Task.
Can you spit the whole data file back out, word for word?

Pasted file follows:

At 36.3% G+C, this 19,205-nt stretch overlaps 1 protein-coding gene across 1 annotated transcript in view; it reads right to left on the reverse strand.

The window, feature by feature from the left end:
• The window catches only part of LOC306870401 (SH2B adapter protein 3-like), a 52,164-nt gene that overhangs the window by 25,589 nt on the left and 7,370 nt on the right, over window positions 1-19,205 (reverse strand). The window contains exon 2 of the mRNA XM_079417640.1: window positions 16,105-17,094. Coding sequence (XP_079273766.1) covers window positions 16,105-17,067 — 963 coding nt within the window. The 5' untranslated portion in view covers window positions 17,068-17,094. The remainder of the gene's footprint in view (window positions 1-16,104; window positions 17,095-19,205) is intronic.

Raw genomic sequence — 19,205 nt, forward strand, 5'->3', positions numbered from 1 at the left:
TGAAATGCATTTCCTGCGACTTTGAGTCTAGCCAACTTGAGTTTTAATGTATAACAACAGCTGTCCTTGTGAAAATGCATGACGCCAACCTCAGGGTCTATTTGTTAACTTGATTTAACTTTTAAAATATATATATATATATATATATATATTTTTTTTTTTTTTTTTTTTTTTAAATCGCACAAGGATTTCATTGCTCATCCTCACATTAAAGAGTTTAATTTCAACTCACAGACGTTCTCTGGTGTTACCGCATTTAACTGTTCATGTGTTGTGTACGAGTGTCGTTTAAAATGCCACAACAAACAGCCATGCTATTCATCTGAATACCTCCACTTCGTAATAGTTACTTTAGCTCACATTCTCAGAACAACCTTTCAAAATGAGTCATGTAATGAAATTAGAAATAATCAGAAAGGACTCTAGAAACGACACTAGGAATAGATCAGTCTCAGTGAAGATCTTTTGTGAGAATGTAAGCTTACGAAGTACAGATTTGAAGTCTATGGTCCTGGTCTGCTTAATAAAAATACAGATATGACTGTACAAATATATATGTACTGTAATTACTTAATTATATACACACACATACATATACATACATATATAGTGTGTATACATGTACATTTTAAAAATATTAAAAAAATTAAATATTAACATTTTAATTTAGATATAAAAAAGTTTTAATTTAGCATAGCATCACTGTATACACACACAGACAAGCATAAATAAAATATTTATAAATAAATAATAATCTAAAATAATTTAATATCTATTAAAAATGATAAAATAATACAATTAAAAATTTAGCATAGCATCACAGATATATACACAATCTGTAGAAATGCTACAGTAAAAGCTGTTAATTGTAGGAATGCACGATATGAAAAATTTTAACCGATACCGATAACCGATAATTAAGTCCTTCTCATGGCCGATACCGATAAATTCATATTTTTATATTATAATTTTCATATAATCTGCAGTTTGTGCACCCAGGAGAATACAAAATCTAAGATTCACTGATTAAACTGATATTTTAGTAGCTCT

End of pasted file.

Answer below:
At 36.3% G+C, this 19,205-nt stretch overlaps 1 protein-coding gene across 1 annotated transcript in view; it reads right to left on the reverse strand.

The window, feature by feature from the left end:
• The window catches only part of LOC306870401 (SH2B adapter protein 3-like), a 52,164-nt gene that overhangs the window by 25,589 nt on the left and 7,370 nt on the right, over window positions 1-19,205 (reverse strand). The window contains exon 2 of the mRNA XM_079417640.1: window positions 16,105-17,094. Coding sequence (XP_079273766.1) covers window positions 16,105-17,067 — 963 coding nt within the window. The 5' untranslated portion in view covers window positions 17,068-17,094. The remainder of the gene's footprint in view (window positions 1-16,104; window positions 17,095-19,205) is intronic.

Raw genomic sequence — 19,205 nt, forward strand, 5'->3', positions numbered from 1 at the left:
TGAAATGCATTTCCTGCGACTTTGAGTCTAGCCAACTTGAGTTTTAATGTATAACAACAGCTGTCCTTGTGAAAATGCATGACGCCAACCTCAGGGTCTATTTGTTAACTTGATTTAACTTTTAAAATATATATATATATATATATATATATTTTTTTTTTTTTTTTTTTTTTTAAATCGCACAAGGATTTCATTGCTCATCCTCACATTAAAGAGTTTAATTTCAACTCACAGACGTTCTCTGGTGTTACCGCATTTAACTGTTCATGTGTTGTGTACGAGTGTCGTTTAAAATGCCACAACAAACAGCCATGCTATTCATCTGAATACCTCCACTTCGTAATAGTTACTTTAGCTCACATTCTCAGAACAACCTTTCAAAATGAGTCATGTAATGAAATTAGAAATAATCAGAAAGGACTCTAGAAACGACACTAGGAATAGATCAGTCTCAGTGAAGATCTTTTGTGAGAATGTAAGCTTACGAAGTACAGATTTGAAGTCTATGGTCCTGGTCTGCTTAATAAAAATACAGATATGACTGTACAAATATATATGTACTGTAATTACTTAATTATATACACACACATACATATACATACATATATAGTGTGTATACATGTACATTTTAAAAATATTAAAAAAATTAAATATTAACATTTTAATTTAGATATAAAAAAGTTTTAATTTAGCATAGCATCACTGTATACACACACAGACAAGCATAAATAAAATATTTATAAATAAATAATAATCTAAAATAATTTAATATCTATTAAAAATGATAAAATAATACAATTAAAAATTTAGCATAGCATCACAGATATATACACAATCTGTAGAAATGCTACAGTAAAAGCTGTTAATTGTAGGAATGCACGATATGAAAAATTTTAACCGATACCGATAACCGATAATTAAGTCCTTCTCATGGCCGATACCGATAAATTCATATTTTTATATTATAATTTTCATATAATCTGCAGTTTGTGCACCCAGGAGAATACAAAATCTAAGATTCACTGATTAAACTGATATTTTAGTAGCTCT